HERE is the article.

Great guitar tuner apps for Android Smartphones and Tablets

I have used and evaluated no less than seventeen Android tuner applications and have found most of them wanting in one or more vital areas like accuracy, ease of use, clarity, and so on. However, there are a few exceptions which are well worth using and passing on. This short article covers my personal top five.

The best of the best tuning apps– Pitchlab Pro

Let me start with my all-time favourite guitar tuning application, PitchLab Pro. I have been using this application for two years and no matter what new apps I try out, I always come back to this one. It shows the name of the nearest note, the Hz reading of the note you are playing, and the difference in cents from perfect pitch. It also has visual cues to show when you are in tune and whether you have to tune up or down. It is very accurate and will also register notes a full octave higher than the open strings allowing you to check intonation at the 12th fret.

I seldom use the other screens available but here they are:

Stage Tuner: A large, clear tuning display, optimised for hands-free operation at a distance incorporating a true radial and waterfall strobe for fine-tuning accuracy and responsiveness.

Chord Matrix: Grid-based estimation display of common chord types (maj/min, maj7/min7, dom7/dim7), ideal for quickly determining chords for a tune.

Pitch Spectrogram: Scrolling display of live sound analysis, showing the perceived pitch of a wide range of sound types.

Tone Generator: An 8-octave, polyphonic keyboard display that enables you to play reference notes in the musical scale. Includes a selection of tone waveform types and the ability to quickly switch between single-note or multi-note mode.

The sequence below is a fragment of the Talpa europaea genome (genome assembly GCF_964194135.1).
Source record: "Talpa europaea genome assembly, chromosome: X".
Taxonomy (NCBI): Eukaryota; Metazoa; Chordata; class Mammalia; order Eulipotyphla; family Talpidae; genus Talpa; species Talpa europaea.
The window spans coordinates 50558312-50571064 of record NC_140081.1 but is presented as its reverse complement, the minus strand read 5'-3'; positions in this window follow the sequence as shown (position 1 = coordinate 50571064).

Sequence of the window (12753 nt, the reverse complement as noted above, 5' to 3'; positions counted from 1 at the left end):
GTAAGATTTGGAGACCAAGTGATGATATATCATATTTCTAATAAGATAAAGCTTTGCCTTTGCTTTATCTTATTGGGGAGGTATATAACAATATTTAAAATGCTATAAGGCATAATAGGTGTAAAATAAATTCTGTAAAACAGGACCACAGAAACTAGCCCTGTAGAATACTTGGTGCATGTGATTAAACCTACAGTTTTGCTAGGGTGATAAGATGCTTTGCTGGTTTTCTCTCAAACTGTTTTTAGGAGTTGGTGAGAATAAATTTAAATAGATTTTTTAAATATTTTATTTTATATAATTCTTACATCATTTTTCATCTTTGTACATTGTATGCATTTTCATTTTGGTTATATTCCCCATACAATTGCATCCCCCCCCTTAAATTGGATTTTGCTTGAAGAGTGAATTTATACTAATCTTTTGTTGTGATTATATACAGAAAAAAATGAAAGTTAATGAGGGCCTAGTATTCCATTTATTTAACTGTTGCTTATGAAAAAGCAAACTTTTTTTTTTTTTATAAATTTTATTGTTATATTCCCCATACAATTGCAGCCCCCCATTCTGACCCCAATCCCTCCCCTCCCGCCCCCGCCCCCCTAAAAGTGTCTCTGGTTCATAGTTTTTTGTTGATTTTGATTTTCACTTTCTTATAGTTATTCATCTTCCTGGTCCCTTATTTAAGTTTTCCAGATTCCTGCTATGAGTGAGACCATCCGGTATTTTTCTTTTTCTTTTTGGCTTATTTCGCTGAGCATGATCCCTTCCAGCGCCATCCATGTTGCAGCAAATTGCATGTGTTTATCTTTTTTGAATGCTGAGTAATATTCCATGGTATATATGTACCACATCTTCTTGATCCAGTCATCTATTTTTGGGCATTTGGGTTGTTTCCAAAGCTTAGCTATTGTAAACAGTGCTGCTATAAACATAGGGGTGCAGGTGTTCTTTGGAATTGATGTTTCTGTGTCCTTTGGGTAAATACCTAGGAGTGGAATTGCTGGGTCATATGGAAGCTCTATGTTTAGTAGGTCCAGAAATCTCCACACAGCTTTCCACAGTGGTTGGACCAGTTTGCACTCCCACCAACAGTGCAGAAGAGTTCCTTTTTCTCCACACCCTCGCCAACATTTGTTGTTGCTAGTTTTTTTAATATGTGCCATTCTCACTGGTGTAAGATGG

Strobe Tuner: A true 6-band, multi-mode strobe display combined with a chromatic ribbon tuner for rapid and accurate instrument tuning.

Split Screen: Split the screen and use any two tuning views at the same time
.

The most useful app for tuning up new strings

The other tuner that I use from time to time, particularly when I am changing strings, is GuitarLab Tuner. This is an excellent application that has two unique features. Not only does it allow you to lock onto one particular string (6th String E in the illustration, but it displays arrows indicating how far you are from fine-tuning range. In the illustration, the arrows show that the note being played is way too low. If the note played was far too high then arrows would appear to the right of the display. This is a very useful application when fitting new strings. The other great feature is the ‘Smart’ mode which averages the inputs through the mic and applies an algorithm that displays a stable reading of the note you are playing. The note displayed does not therefore decay or waver as is common when tuning the higher strings. This mode is a little slow because of the computer processing required but it is quite useful.